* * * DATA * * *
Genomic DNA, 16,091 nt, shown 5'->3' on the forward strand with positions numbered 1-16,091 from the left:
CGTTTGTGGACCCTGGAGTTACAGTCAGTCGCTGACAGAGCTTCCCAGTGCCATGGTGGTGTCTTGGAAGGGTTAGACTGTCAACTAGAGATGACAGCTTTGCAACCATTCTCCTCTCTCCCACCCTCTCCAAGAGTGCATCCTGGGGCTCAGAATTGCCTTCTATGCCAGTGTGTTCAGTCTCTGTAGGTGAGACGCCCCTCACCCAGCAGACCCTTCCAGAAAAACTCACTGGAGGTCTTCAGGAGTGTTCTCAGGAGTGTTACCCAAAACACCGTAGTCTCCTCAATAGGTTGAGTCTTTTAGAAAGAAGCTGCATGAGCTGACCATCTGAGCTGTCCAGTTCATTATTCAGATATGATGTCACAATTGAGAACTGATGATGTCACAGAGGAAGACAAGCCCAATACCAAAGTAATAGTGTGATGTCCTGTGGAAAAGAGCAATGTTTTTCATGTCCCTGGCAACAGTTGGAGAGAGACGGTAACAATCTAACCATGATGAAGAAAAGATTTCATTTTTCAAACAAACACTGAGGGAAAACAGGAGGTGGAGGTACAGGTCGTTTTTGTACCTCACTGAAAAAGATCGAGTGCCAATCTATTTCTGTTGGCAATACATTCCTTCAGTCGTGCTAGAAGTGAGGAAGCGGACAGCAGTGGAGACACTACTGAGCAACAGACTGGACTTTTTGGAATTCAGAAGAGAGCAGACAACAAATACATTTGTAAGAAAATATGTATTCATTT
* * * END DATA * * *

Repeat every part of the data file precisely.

Genomic DNA, 16,091 nt, shown 5'->3' on the forward strand with positions numbered 1-16,091 from the left:
CGTTTGTGGACCCTGGAGTTACAGTCAGTCGCTGACAGAGCTTCCCAGTGCCATGGTGGTGTCTTGGAAGGGTTAGACTGTCAACTAGAGATGACAGCTTTGCAACCATTCTCCTCTCTCCCACCCTCTCCAAGAGTGCATCCTGGGGCTCAGAATTGCCTTCTATGCCAGTGTGTTCAGTCTCTGTAGGTGAGACGCCCCTCACCCAGCAGACCCTTCCAGAAAAACTCACTGGAGGTCTTCAGGAGTGTTCTCAGGAGTGTTACCCAAAACACCGTAGTCTCCTCAATAGGTTGAGTCTTTTAGAAAGAAGCTGCATGAGCTGACCATCTGAGCTGTCCAGTTCATTATTCAGATATGATGTCACAATTGAGAACTGATGATGTCACAGAGGAAGACAAGCCCAATACCAAAGTAATAGTGTGATGTCCTGTGGAAAAGAGCAATGTTTTTCATGTCCCTGGCAACAGTTGGAGAGAGACGGTAACAATCTAACCATGATGAAGAAAAGATTTCATTTTTCAAACAAACACTGAGGGAAAACAGGAGGTGGAGGTACAGGTCGTTTTTGTACCTCACTGAAAAAGATCGAGTGCCAATCTATTTCTGTTGGCAATACATTCCTTCAGTCGTGCTAGAAGTGAGGAAGCGGACAGCAGTGGAGACACTACTGAGCAACAGACTGGACTTTTTGGAATTCAGAAGAGAGCAGACAACAAATACATTTGTAAGAAAATATGTATTCATTT